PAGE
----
Using predominantly organic and local ingredients, Coogie's Beach Cafe puts a distinctly Californian spin on traditional American comfort food—a natural combination to fill its traveler-friendly oceanside perch just off the Pacific Coast Highway. Chefs fete early birds with breakfast treats such as blueberry pancakes topped with maple-glazed granola and serve a spicy bayou scramble alongside zucchini muffins. Lunch and dinner find organic greens and wild arugula admiring the brawn of Angus beef, filet mignon, and herb-roasted free-range chicken. The menu is broad enough to harbor options for vegetarians (garden veggie tacos), the gluten-averse (quinoa pasta), and kids (sesame-crusted chicken fingers). House-made desserts include Granny Smith apple pie.
The bar sends forth a fountain of fruit smoothies, fresh-squeeze juices, homemade lemonade, and organic hot teas, depending on the season. When sea breezes are favorable, diners relax on a palm-shaded patio; otherwise, they munch beneath a big central skylight and weathered wooden surfboards, safely hiding out from vengeful waves.
Ever since his parents opened a bookstore in 1954, Clarey Rudd's life has revolved around the written word. Clarey owned and managed 24 bookstores between 1974 and 1996 before depositing a life?s worth of knowledge into Bank of Books, where the next generation of Rudds joins in the family business by sorting and shipping more than 200,000 new, used, and rare titles dating back to the 1600s. A veritable potpourri of genres greets visitors at the two-level store, and that?s only the tip of the iceberg. The Rudd clan restocks the shelves daily, sending excess titles to a warehouse where more than 2 million additional books reside.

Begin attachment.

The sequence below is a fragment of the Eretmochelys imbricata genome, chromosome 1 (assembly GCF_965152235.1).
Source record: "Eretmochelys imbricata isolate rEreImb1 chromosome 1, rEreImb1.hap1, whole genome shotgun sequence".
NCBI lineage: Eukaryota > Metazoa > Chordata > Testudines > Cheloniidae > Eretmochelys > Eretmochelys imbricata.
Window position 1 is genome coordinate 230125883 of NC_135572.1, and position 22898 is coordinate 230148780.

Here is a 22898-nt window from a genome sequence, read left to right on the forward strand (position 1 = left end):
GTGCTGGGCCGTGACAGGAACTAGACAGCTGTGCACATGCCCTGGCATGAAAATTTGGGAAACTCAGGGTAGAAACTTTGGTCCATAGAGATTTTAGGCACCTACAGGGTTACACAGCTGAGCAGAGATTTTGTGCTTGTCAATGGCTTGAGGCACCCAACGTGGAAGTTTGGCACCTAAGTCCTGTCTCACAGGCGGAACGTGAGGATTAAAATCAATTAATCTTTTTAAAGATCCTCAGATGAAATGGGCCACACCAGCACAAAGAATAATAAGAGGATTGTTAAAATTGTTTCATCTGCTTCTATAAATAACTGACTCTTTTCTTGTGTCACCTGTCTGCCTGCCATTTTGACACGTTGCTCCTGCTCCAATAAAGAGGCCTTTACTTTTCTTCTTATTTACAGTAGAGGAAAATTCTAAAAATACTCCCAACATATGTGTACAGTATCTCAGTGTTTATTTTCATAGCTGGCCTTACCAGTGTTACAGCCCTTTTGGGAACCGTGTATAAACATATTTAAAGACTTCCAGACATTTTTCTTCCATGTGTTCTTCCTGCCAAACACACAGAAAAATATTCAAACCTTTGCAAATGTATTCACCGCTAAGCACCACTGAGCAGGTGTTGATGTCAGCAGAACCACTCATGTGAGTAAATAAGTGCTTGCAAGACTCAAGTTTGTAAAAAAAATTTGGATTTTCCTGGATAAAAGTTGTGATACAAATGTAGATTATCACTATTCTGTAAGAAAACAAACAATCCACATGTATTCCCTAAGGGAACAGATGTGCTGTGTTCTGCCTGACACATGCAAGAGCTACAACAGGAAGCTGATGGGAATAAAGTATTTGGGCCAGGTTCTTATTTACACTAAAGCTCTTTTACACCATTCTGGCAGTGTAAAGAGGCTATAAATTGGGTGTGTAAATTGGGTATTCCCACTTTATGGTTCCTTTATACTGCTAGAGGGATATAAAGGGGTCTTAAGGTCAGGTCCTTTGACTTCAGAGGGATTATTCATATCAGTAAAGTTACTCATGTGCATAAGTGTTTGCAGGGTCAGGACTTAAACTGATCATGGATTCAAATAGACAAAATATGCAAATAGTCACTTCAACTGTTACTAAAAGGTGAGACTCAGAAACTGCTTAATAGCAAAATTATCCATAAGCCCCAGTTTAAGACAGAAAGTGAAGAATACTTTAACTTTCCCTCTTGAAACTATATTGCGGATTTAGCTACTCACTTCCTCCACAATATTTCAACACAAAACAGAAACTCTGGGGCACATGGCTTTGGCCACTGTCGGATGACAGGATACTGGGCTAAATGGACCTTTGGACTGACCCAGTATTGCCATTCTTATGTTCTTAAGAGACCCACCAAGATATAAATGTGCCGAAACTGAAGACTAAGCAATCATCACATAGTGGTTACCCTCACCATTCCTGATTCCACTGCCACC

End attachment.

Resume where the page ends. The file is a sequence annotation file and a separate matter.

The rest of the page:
With both book-filled facilities to draw from, the Rudds have no problem helping interested parties hunt down everything from new releases to ancient manuals. They keep Bank of Books filled with works from local authors and national bestsellers, even saving some space for local artists to exhibit and sell their work.
American Tortoise Rescue was founded by husband-and-wife team Susan Tellem and Marshall Thompson, who began advocating for the humane treatment of animals after adopting a pair of desert-tortoise hatchlings. Since that first adoption, their organization has rescued more than 3,000 turtles and tortoises of various land and water species, focusing their efforts on abused turtles or those with special needs?and has expanded its scope to the treatment of these animals worldwide.
At American Tortoise Rescue's facility, approximately 125 animals live in an enclosure that mimics the wild, having freedom to play on the ground or surf in the water. Sick turtles receive medical care from the all-volunteer staff, and stay in the house?or "turtle hospital"?until they're healthy enough to go outside. And to supplement these rescue efforts, the organization also provides information and awareness about the care and rehabilitation of tortoises for the public, working to prevent the sale of hatchlings, the importation and live-market slaughter of adult turtles, and the destruction of the desert-tortoise habitat.
Nestled at the edge of the Santa Monica mountains, Park Place Stable’s 1,000-acre ranch is crisscrossed with horseback trails that promise beautiful scenic views of the Pacific from the vantage point of rolling foothills. During the secluded trail rides, even-tempered horses transport riders across myriad canyons and valleys, with the ocean breeze wafting in from the distance, mountains rising majestically toward the stratosphere, and steeds softly humming the theme from the Lone Ranger.
Since Pepperdine moved to Malibu from Los Angeles in 1972, the school's athletics program has accrued accolades in a variety of team and individual activities, becoming one of only 16 NCAA Division I schools to win men's national titles in five different sports. In addition to the Waves' national championships in baseball, women's sand volleyball, and men's tennis, the men's volleyball team claimed five titles between '78 and '05, prompting opponents to bring metal detectors to matches in hopes that new trophies were buried under the floorboards. Among the more than 100 individuals and teams lining the Waves' hall of fame, several Pepperdine alum have gone on to careers in everything from the pro tennis circuit to Major League Baseball.